"Mendon to me me is a town that's been around a long time, has a strong history, but still has a small town flavor to it. If you live here long enough you get to know everybody, and I mean everybody. And they get to know you," Firth said.

With a population of about 6,000 and perhaps being best known as the home of Southwick's Zoo, Mendon was officially incorporated May 15, 1667. The original 64 square miles included what would become the towns of Bellingham, Blackstone, Hopedale, Milford, Millville, Northbridge, Upton and Uxbridge.

"It was enormous territory," Firth said. "Through the years they (the other eight towns) siphoned off."

As Mendon began contemplating its 350th, "the original idea was to bring back together the nine towns that originally made up the town of Mendon," Firth said.

At a meeting of the cultural council people were thinking about how to unify when someone suggested "bring Mother Mendon back her voice ... We evoked the spirit of our ancestors, I guess," Firth said.

The Mother Mendon Sings concert "took off from there." A music director, Simeon Morrow, was hired, and it was Morrow's idea to have a competition for a new original song, Firth said.

The concert will have an adult chorus from the nine Mother Mendon towns singing in the first half, and a children's chorus for the second half. Musical highlights will include arrangements of Handel's Hallelujah chorus, American classics such as "Shenandoah, Eland's "Our Mendon," and a sing-along. There will also be narration.

Wayne Ward, pianist with the Greater Milford Community Chorus and professor of music at Berklee College in Boston, was originally going to be the piano accompanist for Mother Mendon Sings, but had to drop out because of another commitment, Firth said.

But in the place where everybody knows everybody, Firth knew of Eland and that she might be available to fill in as pianist for the concert.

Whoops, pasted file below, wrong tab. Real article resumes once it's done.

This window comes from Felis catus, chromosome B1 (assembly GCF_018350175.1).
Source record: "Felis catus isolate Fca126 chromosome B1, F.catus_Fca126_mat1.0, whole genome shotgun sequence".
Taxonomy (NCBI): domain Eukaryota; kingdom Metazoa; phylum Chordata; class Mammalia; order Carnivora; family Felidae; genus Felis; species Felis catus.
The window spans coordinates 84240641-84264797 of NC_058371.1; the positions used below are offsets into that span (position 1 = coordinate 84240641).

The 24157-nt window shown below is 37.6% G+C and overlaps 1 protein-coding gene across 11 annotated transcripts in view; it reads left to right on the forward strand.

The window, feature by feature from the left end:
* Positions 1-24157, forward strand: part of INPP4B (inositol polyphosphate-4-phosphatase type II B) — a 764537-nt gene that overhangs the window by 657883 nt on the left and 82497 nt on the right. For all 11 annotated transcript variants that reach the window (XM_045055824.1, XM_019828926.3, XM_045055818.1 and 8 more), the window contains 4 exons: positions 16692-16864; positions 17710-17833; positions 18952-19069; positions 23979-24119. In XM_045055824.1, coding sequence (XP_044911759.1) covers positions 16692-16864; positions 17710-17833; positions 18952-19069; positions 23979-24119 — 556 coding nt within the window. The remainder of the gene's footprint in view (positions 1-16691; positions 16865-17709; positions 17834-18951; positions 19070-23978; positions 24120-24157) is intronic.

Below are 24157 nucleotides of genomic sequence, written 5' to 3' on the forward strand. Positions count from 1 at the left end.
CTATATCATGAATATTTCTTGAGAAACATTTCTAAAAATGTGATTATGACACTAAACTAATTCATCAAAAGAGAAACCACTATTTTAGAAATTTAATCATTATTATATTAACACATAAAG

Eland has a masters degree in music education. Since becoming a mother she has been teaching piano privately at home, but agreed to play Mother Mendon Sings.

That was when she learned about the competition from Firth.

"There were five days left," Firth said of the competition's deadline. "I didn't know if she got it in. I figured she didn't."

Eland did, attaching the score in a PDF file in her email submission.

After learning Eland had won, concert organizers thought it might be fun — particularly if invited media were on hand — to surprise her at a rehearsal. They sent Eland a score from another competitor in the contest, telling her that was the winner, Firth said.

At the next rehearsal, Eland was told " 'Rebecca I'm so sorry, you've learned the wrong piece,' " Firth said.

Eland asked Firth if she knew who was the winner. "I do. It's you," Firth replied.

"I was very surprised. Especially when I learned there were composers from across the globe," Eland said. "I was surprised and honored."

So on Saturday Eland gets to play the piano at the premiere of her own work — and be awarded $1,000. "I think it's gonna be fun," she said.

As for 350 years from now in Mendon, "Hopefully we're leaving a legacy behind," Firth said of "Our Mendon."

"It would be neat putting a copy of the tape in the town archive. So we'll see when they dust it off again," Eland said.

Contact Richard Duckett at richard.duckett@telegram.com. Follow him on Twitter @TGRDuckett.